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Section II Theses for the Reconstruction of Ancient History
From the End of the Middle Kingdom in Egypt
to the Advent of Alexander the Great
by Immanuel Velikovsky
New York, June 10, 1945
28. The "Amalekite city" which was captured by Saul was Auaris. 29. As the result of his victory at Auaris, Saul freed Egypt and the entire Near East. 30. In the siege of Auaris, Saul was assisted by Kamose and Ahmose, the vassal princes of Thebes. 31. Manetho's story about the Hyksos leaving Auaris by agreement reflects the scriptural incident concerning the Kenites leaving the besieged Amalekite fortress. 32. The invasion of southern Palestine by the escaping remnants of the Hyksos is reflected in I Samuel 30; and their further destruction at Sheruhen, in the Talmudic story of Joab's war against the capital of the Amalekites. 33. This last bastion of the Amalekites was probably on one of the rocks of Petra. 34. Manetho confused Sheruhen with Jerusalem, and the Israelites, the redeemers of Egypt, with the Hyksos. 35. This confusion spread in the Ptolemaic time and became the cause of the rise of anti-Semitism which, fed from different channels, survived until today. 36. The period of the Wanderings in the Desert, of Joshua, and of the Judges, corresponds to the time of Hyksos domination in Egypt and the Near East. The period of the Hyksos lasted for more than four hundred years. The archaeological findings of the Hyksos period in Palestine appertain to the time of the Conquest and the Judges. 37. Two kingdoms rose on the ruins of the Hyksos Empire: the kingdom of Israel under David, and the New Kingdom of Egypt under the Eighteenth Dynasty. The beginnings of these two dynasties are not separated by six centuries; they started simultaneously.
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Bronze Age Forum
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did you ever consider the very devil of a time later historians are going to have sifting out the claims of Obaama's birth and administration?
IN SEARCH OF AMALEK
There was a king of ours, whose name was Timaus.
Under him it came to pass, I know not how, that God
was averse to us; and there came, after a surprising
manner, men of ignoble birth out of the eastern parts,
and had boldness enough to make an expedition into
our country, and with ease subdued it by force, yet
without our hazarding a battle with them. So when
they had gotten those that governed us under their
power, they afterwards burnt down our cities, and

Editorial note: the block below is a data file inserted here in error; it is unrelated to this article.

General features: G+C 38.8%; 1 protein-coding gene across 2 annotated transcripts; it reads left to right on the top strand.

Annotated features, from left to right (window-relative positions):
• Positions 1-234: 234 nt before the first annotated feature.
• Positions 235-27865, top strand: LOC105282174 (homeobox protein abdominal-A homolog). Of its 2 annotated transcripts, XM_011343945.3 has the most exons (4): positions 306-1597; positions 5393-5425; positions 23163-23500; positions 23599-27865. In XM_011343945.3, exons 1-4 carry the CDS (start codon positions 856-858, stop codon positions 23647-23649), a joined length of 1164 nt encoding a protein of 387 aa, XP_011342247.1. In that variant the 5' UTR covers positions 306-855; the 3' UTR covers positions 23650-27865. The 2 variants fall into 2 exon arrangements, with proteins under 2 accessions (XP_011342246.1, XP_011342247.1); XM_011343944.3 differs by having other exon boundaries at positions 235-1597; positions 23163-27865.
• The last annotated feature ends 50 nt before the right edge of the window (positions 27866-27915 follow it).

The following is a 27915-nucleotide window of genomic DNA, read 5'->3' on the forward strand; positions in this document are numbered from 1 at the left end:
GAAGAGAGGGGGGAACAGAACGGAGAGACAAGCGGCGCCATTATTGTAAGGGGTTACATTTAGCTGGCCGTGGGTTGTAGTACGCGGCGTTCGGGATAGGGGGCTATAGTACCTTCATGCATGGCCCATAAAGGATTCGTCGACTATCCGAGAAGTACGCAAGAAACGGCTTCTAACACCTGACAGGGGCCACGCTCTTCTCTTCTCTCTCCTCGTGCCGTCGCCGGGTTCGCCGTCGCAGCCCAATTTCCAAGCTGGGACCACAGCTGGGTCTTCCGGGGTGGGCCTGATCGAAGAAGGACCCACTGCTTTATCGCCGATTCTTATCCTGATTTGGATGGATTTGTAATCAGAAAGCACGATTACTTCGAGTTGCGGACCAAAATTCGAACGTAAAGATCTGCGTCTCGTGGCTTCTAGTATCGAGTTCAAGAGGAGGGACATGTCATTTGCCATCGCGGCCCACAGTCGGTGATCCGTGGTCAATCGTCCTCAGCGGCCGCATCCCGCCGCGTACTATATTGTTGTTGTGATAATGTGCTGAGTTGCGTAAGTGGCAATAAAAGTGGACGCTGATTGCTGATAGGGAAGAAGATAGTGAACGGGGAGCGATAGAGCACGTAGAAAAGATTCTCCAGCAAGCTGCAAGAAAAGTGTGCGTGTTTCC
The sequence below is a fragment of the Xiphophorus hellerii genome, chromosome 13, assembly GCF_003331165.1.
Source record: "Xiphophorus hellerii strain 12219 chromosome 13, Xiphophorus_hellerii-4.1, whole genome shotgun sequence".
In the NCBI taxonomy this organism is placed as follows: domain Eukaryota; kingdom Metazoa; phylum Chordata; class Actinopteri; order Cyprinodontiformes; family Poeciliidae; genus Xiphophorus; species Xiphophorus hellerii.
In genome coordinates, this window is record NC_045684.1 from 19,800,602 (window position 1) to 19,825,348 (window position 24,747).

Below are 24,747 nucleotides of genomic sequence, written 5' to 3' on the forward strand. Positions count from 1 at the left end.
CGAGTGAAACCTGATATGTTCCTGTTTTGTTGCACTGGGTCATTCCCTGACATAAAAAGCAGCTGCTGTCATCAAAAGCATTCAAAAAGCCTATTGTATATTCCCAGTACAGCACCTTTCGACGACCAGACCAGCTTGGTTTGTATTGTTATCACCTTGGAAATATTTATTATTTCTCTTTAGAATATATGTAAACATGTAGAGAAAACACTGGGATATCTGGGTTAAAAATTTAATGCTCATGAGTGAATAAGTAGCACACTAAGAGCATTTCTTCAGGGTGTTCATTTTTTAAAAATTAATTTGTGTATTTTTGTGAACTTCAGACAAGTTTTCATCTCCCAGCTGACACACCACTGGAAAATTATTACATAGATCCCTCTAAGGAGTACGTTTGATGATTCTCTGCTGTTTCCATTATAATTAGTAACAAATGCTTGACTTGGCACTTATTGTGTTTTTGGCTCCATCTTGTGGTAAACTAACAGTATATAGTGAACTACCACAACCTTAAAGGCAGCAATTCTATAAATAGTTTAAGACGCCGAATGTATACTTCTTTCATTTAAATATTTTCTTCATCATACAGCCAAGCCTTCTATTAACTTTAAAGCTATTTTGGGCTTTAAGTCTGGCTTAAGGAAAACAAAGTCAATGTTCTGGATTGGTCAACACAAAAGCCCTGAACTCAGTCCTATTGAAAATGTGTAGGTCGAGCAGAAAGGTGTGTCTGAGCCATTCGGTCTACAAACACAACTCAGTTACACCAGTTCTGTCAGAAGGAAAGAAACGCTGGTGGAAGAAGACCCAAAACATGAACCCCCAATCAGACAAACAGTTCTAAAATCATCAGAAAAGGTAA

demolished the temples of the gods, and used all the
inhabitants after a most barbarous manner; nay, some
they slew, and led their children and their wives into
slavery. At length they made one of themselves king,
whose name was Salatis . . . . . He chiefly aimed to
secure the eastern parts, . . . . and ... he found . . . a
city very proper for his purpose. . . called Avaris, this
he rebuilt, and made very strong by the walls he built
about it, and by a most numerous garrison of two
hundred and forty thousand armed men whom he put
into it to keep it ... . This whole nation was styled
HYCSOS that is, shepherd-kings.... But some say
that these people were Arabians . . . . These people,
whom we have before named kings and called shepherds
also, and their descendants kept possession of Egypt
five hundred and eleven years.
Not surprising that the “Sea Peoples” pottery wasn’t found in the Hazor dig. :’)
“In my view Velikovsky was probably correct in several of his major identifications in his books ‘Ages in Chaos’ and ‘Ramses II and His Time’; but he was definitely correct in his argument in ‘Peoples of the Sea’ that Ramses III lived in the fourth century BCE and was the Egyptian king Nectanebo I who defended Egypt from invasion by Persians and Greek mercenaries. Also Velikovsky was correct in ‘Peoples of the Sea’ that the 21st Dynasty Maunier Stela is an Egyptian record of Alexander the Great’s visit to Egypt in 331 BCE (this monument has been misdated about 800 years too early, and mainstream Egyptology does not recognize it for what it is). In my view the evidence for these two identifications is conclusive and they should be taken as anchor points for developing a revised chronology.”
The extreme Biblical minimalists seem almost to be justifying the Islamic Claim that Ancient Israel and Judah never existed, but were created by the Persian Empire.
You’re right. My response is to simply say Before the Christian Era and After the Christian Era. Thus defeating their designs.
It’s a simple way to save the day. ;-]
You love bringing it up. And thank you! ;-)
It states that the creator of the universe Seek the face of YHvH in His WORD.
If you were familiar with YHvH's Word, shalom b'SHEM Yah'shua HaMashiach
you would know that AD or Anno Domini
It states that the year of the LORD
(YHvH) did not always exist.
did not exist before the year zero.
It states that the creator of the universe
Seek the face of YHvH in His WORD.